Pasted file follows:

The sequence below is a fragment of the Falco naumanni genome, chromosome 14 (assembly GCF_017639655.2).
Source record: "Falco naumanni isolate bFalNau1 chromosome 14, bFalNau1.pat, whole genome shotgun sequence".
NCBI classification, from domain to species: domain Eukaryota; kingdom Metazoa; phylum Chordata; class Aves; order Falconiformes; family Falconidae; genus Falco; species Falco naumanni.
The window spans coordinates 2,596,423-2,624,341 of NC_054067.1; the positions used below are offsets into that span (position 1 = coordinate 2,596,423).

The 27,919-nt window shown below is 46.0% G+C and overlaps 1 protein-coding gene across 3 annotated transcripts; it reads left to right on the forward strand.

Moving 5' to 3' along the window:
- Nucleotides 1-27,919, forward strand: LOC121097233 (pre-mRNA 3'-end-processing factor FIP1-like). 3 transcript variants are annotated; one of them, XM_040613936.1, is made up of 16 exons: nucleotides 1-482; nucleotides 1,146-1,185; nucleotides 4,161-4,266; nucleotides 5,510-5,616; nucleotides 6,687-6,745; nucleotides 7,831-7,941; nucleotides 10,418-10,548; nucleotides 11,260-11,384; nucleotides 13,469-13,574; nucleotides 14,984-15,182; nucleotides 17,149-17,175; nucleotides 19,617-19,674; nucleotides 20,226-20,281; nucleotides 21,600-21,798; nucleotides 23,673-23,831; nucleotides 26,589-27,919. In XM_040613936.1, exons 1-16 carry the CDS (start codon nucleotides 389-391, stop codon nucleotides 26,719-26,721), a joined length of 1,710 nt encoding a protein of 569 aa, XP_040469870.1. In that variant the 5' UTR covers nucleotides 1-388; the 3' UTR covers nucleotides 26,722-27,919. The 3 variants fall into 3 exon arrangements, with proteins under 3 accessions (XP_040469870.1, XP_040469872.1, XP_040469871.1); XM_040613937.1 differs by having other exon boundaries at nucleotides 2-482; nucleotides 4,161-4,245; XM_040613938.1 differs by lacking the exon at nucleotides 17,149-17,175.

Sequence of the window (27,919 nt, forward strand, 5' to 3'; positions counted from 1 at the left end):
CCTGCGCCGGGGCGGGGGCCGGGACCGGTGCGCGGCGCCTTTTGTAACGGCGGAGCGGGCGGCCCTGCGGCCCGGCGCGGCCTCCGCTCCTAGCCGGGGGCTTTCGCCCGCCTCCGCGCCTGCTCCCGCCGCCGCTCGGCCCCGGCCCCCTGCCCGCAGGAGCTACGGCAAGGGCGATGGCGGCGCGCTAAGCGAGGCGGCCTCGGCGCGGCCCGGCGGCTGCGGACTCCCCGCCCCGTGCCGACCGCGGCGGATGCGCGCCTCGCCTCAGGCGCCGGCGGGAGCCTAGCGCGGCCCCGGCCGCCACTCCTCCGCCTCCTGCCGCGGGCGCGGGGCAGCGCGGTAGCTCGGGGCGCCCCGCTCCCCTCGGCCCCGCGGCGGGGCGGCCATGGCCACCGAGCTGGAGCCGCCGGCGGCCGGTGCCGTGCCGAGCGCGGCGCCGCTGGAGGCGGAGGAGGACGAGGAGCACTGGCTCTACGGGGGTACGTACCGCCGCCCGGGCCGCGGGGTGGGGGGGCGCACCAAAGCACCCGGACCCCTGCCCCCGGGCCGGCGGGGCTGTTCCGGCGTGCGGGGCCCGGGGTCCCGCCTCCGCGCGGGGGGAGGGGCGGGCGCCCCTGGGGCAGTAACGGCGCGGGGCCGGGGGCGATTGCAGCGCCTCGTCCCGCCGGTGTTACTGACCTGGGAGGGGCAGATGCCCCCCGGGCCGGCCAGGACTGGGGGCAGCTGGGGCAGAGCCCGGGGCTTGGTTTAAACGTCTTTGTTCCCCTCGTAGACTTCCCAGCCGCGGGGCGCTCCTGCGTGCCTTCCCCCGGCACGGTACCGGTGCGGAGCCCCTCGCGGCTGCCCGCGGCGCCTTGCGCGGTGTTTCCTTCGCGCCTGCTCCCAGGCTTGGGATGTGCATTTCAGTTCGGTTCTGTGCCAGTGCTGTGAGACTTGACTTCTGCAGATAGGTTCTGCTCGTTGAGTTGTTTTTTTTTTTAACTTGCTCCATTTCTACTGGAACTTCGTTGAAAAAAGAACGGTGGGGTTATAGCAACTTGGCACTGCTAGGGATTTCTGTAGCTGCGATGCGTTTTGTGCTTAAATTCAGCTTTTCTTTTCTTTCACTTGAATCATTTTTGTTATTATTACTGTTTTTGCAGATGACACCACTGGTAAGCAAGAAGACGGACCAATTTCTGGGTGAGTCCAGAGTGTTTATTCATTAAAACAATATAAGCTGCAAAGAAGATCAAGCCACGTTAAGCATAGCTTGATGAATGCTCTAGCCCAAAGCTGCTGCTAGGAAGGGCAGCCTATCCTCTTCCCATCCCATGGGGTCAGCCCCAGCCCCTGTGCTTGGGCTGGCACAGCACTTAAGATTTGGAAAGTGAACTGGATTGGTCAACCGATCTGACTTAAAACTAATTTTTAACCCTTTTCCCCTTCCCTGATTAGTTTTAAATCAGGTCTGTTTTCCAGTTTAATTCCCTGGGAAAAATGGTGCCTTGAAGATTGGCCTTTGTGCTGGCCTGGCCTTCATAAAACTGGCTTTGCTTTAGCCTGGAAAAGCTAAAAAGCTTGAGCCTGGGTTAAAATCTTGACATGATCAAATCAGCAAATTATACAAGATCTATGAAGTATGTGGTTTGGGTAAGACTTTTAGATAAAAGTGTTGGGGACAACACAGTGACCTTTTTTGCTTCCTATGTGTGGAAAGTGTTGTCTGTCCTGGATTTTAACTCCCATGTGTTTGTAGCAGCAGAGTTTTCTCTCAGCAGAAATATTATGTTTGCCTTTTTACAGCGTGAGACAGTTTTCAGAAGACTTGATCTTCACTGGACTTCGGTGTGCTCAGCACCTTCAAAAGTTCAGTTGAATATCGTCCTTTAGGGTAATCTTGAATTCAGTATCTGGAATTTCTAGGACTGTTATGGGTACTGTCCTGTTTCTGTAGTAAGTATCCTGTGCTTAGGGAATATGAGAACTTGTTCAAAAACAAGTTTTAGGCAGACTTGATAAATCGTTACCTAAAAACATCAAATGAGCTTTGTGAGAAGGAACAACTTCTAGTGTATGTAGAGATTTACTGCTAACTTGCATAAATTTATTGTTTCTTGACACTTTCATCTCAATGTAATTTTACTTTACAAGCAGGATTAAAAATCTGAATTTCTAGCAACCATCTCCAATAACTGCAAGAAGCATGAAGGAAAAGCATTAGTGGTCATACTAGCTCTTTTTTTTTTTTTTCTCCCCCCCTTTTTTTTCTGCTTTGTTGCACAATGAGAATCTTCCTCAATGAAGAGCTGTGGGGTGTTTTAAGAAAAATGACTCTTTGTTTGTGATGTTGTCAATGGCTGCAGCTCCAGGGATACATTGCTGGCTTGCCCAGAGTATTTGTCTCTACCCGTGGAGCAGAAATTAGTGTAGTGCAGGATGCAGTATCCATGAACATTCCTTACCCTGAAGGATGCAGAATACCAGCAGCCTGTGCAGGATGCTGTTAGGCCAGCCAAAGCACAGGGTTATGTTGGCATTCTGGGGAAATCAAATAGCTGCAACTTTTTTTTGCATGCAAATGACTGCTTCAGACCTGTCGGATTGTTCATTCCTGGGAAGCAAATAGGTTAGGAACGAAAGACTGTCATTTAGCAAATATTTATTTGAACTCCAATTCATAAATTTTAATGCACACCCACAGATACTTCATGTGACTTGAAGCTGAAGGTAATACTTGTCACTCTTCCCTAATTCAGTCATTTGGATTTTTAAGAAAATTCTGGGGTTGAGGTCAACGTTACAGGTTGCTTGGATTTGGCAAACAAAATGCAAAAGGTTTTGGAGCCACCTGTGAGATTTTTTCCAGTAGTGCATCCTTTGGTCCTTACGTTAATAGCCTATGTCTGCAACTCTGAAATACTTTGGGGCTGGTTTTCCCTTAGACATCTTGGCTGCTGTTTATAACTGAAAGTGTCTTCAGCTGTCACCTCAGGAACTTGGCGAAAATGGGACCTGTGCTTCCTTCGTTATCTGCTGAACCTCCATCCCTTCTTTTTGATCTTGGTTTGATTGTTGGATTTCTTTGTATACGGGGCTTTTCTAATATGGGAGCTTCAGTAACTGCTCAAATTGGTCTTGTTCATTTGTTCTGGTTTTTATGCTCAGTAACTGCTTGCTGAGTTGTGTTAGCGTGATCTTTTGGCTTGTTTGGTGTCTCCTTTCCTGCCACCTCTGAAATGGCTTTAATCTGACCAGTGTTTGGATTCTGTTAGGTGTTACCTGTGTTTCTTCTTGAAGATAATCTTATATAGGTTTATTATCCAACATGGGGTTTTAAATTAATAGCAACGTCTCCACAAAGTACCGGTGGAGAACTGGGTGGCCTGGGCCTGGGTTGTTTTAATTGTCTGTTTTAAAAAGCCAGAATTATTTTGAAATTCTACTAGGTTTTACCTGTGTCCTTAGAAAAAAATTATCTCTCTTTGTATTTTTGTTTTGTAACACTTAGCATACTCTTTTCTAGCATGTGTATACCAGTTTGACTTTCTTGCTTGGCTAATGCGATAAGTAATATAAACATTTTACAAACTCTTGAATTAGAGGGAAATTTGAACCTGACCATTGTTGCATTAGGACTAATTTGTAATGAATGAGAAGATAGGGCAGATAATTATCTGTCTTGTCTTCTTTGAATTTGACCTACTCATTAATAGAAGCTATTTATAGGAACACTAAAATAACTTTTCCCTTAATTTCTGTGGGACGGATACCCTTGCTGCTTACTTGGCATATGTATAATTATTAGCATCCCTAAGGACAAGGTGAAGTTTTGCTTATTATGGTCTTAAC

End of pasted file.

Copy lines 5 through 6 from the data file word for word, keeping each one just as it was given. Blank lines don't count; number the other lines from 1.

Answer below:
The 27,919-nt window shown below is 46.0% G+C and overlaps 1 protein-coding gene across 3 annotated transcripts; it reads left to right on the forward strand.

Moving 5' to 3' along the window: